98point6 has competition in CirrusMD, Heal, Pager, Kry, HealthTap, RubiconMD, SnapMD, Mfine, Pager, K Health, and Doctor on Demand, and dozens more telemedical providers. But its business model and client list of over 200 employers, health plans, and retail partners, which includes over 200 Seattle Children’s Hospital, TAG, Sur La Table, KinderCare Education, and Office Basics, help it to stand out from the crowd. According to Cape, 98point6 serves more than 3 million people.
Indeed, the real trick will be convincing folks to pick up their smartphone instead of driving to the doctor’s office. Of the more than 70% of consumers say they’re interested in virtual health care, according to an Accenture poll, only 20% have tried it.
But telehealth is having something of a moment as the COVID-19 crises rages on. In point of fact, the global telemedical market, which encompasses tech that facilitates remote medical diagnosis and treatment, is now anticipated to climb from its current $38.3 billion valuation to $130.5 billion by 2025. And Americans are changing their tune: A recent survey by Becker Hospital Review found that over 75% say they’re willing to attend a doctor’s appointment remotely. (Teledac says it’s averaging 15,000 patient visits a day in the U.S.)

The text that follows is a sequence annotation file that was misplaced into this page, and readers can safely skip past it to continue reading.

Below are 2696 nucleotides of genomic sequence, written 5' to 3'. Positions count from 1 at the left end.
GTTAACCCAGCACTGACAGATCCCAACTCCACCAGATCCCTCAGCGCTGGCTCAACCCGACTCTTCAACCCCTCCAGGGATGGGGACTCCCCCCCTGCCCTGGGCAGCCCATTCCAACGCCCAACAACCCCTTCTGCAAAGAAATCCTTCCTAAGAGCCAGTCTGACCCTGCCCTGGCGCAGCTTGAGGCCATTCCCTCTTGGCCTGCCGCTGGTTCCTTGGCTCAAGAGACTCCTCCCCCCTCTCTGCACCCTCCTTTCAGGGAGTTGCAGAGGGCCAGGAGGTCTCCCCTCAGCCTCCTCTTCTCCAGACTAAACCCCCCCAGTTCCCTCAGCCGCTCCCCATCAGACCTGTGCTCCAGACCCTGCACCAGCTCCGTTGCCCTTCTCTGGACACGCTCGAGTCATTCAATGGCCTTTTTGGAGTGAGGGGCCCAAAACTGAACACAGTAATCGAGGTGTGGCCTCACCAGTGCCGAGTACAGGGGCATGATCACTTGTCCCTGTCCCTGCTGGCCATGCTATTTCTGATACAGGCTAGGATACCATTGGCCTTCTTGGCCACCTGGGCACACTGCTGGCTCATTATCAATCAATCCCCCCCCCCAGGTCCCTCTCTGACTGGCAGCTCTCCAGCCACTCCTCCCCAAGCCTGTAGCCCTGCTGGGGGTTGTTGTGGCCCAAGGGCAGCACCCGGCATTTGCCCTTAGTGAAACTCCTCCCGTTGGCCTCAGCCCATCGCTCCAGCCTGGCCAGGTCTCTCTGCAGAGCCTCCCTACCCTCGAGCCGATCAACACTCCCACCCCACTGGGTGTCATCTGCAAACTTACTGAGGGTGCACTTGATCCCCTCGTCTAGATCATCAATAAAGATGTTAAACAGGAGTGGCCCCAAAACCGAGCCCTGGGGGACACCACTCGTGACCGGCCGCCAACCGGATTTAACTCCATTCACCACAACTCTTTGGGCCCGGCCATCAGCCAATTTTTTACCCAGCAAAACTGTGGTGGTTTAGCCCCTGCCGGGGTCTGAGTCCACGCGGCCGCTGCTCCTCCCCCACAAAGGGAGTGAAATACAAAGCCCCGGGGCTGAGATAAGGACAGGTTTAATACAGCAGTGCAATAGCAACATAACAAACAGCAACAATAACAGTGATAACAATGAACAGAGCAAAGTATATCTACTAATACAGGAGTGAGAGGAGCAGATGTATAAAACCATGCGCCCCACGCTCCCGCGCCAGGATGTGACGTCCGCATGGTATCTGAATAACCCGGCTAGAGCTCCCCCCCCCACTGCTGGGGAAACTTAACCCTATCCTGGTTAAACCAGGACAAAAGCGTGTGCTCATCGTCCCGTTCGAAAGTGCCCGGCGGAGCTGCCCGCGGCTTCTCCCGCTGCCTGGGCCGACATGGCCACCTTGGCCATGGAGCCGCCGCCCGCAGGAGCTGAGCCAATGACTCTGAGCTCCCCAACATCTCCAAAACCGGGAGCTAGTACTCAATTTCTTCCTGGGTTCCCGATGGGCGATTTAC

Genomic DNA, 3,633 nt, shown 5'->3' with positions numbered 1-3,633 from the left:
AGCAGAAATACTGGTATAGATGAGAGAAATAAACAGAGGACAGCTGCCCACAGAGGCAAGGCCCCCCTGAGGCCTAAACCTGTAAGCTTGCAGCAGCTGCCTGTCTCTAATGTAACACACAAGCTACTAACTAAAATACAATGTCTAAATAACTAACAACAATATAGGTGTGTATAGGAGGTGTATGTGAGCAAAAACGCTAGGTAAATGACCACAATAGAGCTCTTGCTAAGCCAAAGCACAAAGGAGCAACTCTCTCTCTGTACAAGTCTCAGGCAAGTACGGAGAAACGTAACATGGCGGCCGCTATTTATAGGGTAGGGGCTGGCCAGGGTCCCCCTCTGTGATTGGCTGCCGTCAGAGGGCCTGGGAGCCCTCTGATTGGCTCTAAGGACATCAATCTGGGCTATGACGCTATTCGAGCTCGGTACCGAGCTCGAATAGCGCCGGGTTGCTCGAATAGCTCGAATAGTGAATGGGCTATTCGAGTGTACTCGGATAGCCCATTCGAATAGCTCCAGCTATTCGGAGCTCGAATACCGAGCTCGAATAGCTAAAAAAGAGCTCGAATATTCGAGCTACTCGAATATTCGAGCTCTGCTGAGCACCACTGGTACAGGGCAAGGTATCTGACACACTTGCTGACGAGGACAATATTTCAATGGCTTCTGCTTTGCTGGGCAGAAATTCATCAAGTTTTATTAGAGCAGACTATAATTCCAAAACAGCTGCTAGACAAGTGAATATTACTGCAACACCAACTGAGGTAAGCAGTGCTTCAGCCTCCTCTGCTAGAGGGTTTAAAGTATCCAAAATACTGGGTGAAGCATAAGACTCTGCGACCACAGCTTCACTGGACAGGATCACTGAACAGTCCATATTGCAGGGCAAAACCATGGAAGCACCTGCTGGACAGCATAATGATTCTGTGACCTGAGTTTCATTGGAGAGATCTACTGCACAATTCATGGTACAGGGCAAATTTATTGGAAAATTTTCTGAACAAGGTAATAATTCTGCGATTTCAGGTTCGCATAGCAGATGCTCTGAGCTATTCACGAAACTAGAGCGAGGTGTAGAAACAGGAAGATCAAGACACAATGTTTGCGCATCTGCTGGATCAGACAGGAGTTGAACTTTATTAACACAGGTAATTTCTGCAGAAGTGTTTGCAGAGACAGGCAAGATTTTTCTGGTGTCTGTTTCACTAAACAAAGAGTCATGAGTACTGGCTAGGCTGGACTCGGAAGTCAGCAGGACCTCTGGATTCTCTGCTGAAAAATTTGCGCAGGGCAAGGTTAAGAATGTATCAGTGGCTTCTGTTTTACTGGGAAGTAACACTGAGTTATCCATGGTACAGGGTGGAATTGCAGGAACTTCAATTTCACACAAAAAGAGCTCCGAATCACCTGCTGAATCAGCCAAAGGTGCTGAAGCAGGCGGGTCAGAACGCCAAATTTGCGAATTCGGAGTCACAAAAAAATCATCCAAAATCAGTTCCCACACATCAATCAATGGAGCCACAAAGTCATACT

In anticipation of a surge in telemedical patients, the recent $2 trillion U.S. emergency funding bill sought to waive some of the financial and health care coverage difficulties around telehealth. For instance, the Centers for Medicare and Medicaid Services said it would temporarily pay clinicians to provide services for beneficiaries residing across the country, and the Federal Communications Commission (FCC) unveiled a $200 million plan to boost telehealth services by purchasing the necessary services and equipment.
98point6’s latest round of funding was led by Goldman Sachs with participation from a number of existing investors, and it brings the Seattle-based startup’s total raised to $129 million following a $50 million series C in October 2018. It has 241 employees, and it expects to have over 350 by 2021.